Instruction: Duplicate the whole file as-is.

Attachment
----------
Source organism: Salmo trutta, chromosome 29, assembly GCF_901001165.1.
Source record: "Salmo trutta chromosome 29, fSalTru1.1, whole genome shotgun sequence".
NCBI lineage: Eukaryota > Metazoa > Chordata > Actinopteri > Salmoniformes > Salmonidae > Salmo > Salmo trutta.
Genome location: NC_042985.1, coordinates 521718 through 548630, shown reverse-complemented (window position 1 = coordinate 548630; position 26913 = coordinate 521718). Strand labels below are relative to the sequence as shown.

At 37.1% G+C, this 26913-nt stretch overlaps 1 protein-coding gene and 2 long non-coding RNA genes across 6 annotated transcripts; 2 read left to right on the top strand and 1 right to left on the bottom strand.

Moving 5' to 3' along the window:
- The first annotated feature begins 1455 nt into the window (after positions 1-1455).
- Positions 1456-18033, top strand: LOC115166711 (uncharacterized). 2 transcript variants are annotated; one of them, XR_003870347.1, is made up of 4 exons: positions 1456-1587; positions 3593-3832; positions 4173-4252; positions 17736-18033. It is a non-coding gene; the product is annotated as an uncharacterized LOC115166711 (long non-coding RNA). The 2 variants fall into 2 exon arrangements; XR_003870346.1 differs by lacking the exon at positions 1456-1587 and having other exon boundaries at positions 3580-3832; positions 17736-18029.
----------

Source organism: Salmo trutta, chromosome 29, assembly GCF_901001165.1.
Source record: "Salmo trutta chromosome 29, fSalTru1.1, whole genome shotgun sequence".
NCBI lineage: Eukaryota > Metazoa > Chordata > Actinopteri > Salmoniformes > Salmonidae > Salmo > Salmo trutta.
Genome location: NC_042985.1, coordinates 521718 through 548630, shown reverse-complemented (window position 1 = coordinate 548630; position 26913 = coordinate 521718). Strand labels below are relative to the sequence as shown.

At 37.1% G+C, this 26913-nt stretch overlaps 1 protein-coding gene and 2 long non-coding RNA genes across 6 annotated transcripts; 2 read left to right on the top strand and 1 right to left on the bottom strand.

Moving 5' to 3' along the window:
- The first annotated feature begins 1455 nt into the window (after positions 1-1455).
- Positions 1456-18033, top strand: LOC115166711 (uncharacterized). 2 transcript variants are annotated; one of them, XR_003870347.1, is made up of 4 exons: positions 1456-1587; positions 3593-3832; positions 4173-4252; positions 17736-18033. It is a non-coding gene; the product is annotated as an uncharacterized LOC115166711 (long non-coding RNA). The 2 variants fall into 2 exon arrangements; XR_003870346.1 differs by lacking the exon at positions 1456-1587 and having other exon boundaries at positions 3580-3832; positions 17736-18029.